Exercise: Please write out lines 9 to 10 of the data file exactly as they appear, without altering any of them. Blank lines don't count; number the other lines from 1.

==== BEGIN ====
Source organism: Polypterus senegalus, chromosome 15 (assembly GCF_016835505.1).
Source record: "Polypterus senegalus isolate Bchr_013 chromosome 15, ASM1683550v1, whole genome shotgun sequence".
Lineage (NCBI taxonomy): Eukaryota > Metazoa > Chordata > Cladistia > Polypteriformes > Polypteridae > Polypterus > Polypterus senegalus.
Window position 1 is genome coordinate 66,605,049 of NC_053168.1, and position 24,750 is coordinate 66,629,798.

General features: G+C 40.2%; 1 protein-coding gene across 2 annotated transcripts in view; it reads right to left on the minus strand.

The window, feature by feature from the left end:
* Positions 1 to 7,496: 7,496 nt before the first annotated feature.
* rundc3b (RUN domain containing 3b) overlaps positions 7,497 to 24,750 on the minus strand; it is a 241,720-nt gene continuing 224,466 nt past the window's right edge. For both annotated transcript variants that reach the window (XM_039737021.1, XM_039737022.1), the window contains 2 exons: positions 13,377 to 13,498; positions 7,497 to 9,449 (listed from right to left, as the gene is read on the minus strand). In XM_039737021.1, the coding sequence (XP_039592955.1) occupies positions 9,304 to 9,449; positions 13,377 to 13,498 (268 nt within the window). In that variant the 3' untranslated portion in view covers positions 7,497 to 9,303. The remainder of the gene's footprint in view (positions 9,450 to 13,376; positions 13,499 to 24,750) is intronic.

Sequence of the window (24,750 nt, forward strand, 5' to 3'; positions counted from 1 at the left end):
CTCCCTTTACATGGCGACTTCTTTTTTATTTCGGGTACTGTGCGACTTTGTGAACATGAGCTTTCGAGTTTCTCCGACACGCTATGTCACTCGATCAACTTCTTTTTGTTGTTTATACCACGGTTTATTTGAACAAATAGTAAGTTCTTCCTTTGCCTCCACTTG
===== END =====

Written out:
Sequence of the window (24,750 nt, forward strand, 5' to 3'; positions counted from 1 at the left end):
CTCCCTTTACATGGCGACTTCTTTTTTATTTCGGGTACTGTGCGACTTTGTGAACATGAGCTTTCGAGTTTCTCCGACACGCTATGTCACTCGATCAACTTCTTTTTGTTGTTTATACCACGGTTTATTTGAACAAATAGTAAGTTCTTCCTTTGCCTCCACTTG